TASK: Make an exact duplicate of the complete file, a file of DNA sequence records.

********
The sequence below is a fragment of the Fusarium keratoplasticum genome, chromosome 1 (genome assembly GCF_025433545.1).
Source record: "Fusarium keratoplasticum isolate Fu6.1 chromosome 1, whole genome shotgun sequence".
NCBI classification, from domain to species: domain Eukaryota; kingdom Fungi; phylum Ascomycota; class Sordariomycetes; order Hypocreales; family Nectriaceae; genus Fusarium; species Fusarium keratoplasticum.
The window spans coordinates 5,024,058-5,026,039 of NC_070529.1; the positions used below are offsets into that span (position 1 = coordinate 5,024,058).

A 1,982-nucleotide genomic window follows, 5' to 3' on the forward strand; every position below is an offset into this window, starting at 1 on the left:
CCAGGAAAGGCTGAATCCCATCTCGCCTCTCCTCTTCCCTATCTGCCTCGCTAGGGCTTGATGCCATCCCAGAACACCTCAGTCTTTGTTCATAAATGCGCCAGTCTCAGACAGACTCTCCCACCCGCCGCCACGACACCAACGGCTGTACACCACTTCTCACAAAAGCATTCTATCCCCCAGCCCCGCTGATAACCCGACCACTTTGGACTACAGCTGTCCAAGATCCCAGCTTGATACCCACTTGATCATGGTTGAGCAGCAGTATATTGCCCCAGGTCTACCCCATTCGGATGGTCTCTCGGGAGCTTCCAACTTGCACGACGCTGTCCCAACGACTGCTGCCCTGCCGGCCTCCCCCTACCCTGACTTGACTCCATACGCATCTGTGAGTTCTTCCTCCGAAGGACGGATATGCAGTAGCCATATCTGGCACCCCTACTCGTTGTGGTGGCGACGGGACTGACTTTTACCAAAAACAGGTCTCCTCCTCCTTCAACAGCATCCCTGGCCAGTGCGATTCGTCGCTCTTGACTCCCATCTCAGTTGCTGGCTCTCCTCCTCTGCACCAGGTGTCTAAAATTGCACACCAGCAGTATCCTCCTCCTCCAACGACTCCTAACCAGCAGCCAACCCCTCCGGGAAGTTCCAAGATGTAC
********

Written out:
The sequence below is a fragment of the Fusarium keratoplasticum genome, chromosome 1 (genome assembly GCF_025433545.1).
Source record: "Fusarium keratoplasticum isolate Fu6.1 chromosome 1, whole genome shotgun sequence".
NCBI classification, from domain to species: domain Eukaryota; kingdom Fungi; phylum Ascomycota; class Sordariomycetes; order Hypocreales; family Nectriaceae; genus Fusarium; species Fusarium keratoplasticum.
The window spans coordinates 5,024,058-5,026,039 of NC_070529.1; the positions used below are offsets into that span (position 1 = coordinate 5,024,058).

A 1,982-nucleotide genomic window follows, 5' to 3' on the forward strand; every position below is an offset into this window, starting at 1 on the left:
CCAGGAAAGGCTGAATCCCATCTCGCCTCTCCTCTTCCCTATCTGCCTCGCTAGGGCTTGATGCCATCCCAGAACACCTCAGTCTTTGTTCATAAATGCGCCAGTCTCAGACAGACTCTCCCACCCGCCGCCACGACACCAACGGCTGTACACCACTTCTCACAAAAGCATTCTATCCCCCAGCCCCGCTGATAACCCGACCACTTTGGACTACAGCTGTCCAAGATCCCAGCTTGATACCCACTTGATCATGGTTGAGCAGCAGTATATTGCCCCAGGTCTACCCCATTCGGATGGTCTCTCGGGAGCTTCCAACTTGCACGACGCTGTCCCAACGACTGCTGCCCTGCCGGCCTCCCCCTACCCTGACTTGACTCCATACGCATCTGTGAGTTCTTCCTCCGAAGGACGGATATGCAGTAGCCATATCTGGCACCCCTACTCGTTGTGGTGGCGACGGGACTGACTTTTACCAAAAACAGGTCTCCTCCTCCTTCAACAGCATCCCTGGCCAGTGCGATTCGTCGCTCTTGACTCCCATCTCAGTTGCTGGCTCTCCTCCTCTGCACCAGGTGTCTAAAATTGCACACCAGCAGTATCCTCCTCCTCCAACGACTCCTAACCAGCAGCCAACCCCTCCGGGAAGTTCCAAGATGTAC